Bankers bullish on Trans Mountain despite uncertainties
Bankers for Kinder Morgan Canada Ltd. said the pipeline expansion project will still be profitable, even if the costs rise by 25 per cent – to more than $9-billion – and the completion is delayed by a year. In a shareholders' circular released on Tuesday, the company includes a “fairness report” from TD Securities Inc. on the $4.5-billion deal in which the federal government will purchase the existing Trans Mountain pipeline from Alberta and Vancouver, as well as the expansion project. In the circular posted by the U.S. Securities and Exchange Commission, TD noted that Kinder Morgan had a project outlook in January that forecast the capital cost at $7.4-billion, up from the company’s original estimate of $4.1-billion. However, given the uncertainty around British Columbia’s efforts to block the pipeline and the company’s effort to offload it, it provided no more recent update.  Shawn McCarthy and Kelly Cryderman report. (Globe and Mail)

Work underway to restore Kukutali Preserve beach
Work is underway to remove a road and reveal the beach that was buried beneath it at the Kukutali Preserve on the west side of the Swinomish Indian Tribal Community reservation. With the removal of boulders that lined the road and a section of the road dug away, high tide began to creep over the exposed beach Wednesday.... When complete, a tombolo — a long, sandy mound stretching from the mainland to the island — will again connect Kiket Island to the mainland, instead of the road built about 100 years ago to provide access to a home on the island. The tombolo beach will allow water to move between Similk Bay and Kiket Bay and provide habitat where forage fish could lay their eggs. Kimberly Cauvel reports. (Skagit Valley Herald)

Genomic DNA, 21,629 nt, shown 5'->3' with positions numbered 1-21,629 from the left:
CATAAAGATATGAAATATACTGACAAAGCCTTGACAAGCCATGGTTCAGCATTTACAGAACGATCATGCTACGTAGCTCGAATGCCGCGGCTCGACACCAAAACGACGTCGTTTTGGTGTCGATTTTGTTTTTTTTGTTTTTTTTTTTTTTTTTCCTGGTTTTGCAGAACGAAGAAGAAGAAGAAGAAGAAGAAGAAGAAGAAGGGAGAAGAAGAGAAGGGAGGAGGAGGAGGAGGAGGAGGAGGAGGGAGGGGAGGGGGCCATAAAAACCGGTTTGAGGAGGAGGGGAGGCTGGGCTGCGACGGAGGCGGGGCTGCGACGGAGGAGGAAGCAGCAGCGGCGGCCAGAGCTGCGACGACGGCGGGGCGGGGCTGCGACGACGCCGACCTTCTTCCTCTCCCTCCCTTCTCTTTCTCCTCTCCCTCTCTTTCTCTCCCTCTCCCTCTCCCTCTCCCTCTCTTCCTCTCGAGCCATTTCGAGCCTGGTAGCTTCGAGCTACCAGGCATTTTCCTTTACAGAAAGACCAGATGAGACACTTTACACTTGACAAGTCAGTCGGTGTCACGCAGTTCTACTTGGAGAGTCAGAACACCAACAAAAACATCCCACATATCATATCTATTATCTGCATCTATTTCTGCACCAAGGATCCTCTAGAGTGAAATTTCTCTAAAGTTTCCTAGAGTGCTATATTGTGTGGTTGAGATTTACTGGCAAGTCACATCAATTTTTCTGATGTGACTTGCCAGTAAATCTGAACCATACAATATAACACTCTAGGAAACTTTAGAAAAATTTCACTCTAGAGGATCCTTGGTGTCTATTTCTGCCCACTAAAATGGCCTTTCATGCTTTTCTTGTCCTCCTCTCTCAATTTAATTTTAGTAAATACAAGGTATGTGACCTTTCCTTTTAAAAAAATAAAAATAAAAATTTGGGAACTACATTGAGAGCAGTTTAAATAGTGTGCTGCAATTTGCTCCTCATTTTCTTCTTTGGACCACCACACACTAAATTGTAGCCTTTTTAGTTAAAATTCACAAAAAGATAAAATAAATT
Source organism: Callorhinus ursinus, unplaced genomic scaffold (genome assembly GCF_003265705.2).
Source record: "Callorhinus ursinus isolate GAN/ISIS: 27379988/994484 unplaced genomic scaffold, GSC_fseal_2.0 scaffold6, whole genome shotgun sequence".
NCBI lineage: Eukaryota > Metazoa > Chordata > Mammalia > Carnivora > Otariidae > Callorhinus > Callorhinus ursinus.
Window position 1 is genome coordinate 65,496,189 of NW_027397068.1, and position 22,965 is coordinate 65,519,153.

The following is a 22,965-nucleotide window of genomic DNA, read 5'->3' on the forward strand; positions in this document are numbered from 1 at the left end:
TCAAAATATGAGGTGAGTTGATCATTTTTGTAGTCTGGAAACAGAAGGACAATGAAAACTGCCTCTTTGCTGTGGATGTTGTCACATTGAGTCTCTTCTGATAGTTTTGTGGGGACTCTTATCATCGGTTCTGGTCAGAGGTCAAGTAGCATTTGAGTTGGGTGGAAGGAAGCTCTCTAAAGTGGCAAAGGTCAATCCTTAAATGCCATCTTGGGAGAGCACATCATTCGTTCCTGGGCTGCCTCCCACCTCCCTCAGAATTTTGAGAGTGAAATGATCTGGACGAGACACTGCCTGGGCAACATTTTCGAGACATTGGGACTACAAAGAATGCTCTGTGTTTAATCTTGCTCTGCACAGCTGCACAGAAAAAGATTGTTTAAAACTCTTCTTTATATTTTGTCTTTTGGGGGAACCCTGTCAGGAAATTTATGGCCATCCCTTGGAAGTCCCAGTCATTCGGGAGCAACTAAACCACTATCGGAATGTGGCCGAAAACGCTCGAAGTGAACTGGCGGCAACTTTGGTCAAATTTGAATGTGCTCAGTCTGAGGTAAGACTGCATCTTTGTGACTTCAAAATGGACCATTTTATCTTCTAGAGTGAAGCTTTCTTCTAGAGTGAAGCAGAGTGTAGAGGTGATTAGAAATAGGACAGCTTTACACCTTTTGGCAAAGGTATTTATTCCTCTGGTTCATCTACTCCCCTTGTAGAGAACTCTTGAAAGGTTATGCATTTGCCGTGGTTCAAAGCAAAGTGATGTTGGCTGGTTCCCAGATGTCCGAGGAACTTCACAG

Plan to replace Washington State Ferries' aging vessels remains unclear
The state's newest ferry, the Suquamish, will start transporting passengers across the Puget Sound this fall. It marks the end of the Olympic class ferry project that's been underway for 11 years. Washington State Ferries is now recommending that more Olympic class vessels be built....The life span of a state ferry is 60 years. Right now, five ferries are more than 50 years old. In a preliminary recommendation, WSF is suggesting a minimum of five additional Olympic class vessels be built under the exiting contract with Vigor Shipyard.  Kara Kostanich reports. (KOMO)

Now, your weekend tug weather--
West Entrance U.S. Waters Strait Of Juan De Fuca-  230 AM PDT Fri Aug 10 2018   

TODAY  W wind to 10 kt rising to 10 to 20 kt in the afternoon.  Wind waves 1 ft or less building to 1 to 3 ft in the afternoon. W  swell 3 ft at 11 seconds. 

TONIGHT  W wind 10 to 20 kt becoming E to 10 kt after midnight.  Wind waves 1 to 3 ft subsiding to 1 ft or less after midnight. W  swell 3 ft at 10 seconds. A chance of showers. 

SAT  SE wind to 10 kt becoming S in the afternoon. Wind waves  2 ft or less. SW swell 3 ft at 10 seconds. Showers likely. A  slight chance of tstms in the afternoon. 

SAT NIGHT  SW wind 5 to 15 kt in the evening becoming light.  Wind waves 2 ft or less. W swell 4 ft at 10 seconds. 

SUN  Light wind becoming NW 5 to 15 kt in the afternoon. Wind  waves less than 1 ft becoming 2 ft or less in the afternoon. W  swell 4 ft at 9 seconds.

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"Salish Sea News & Weather" is compiled as a community service by Mike Sato. To subscribe, send your name and email to msato (@) salishseacom.com. Your email information is never shared and you can unsubscribe at any time.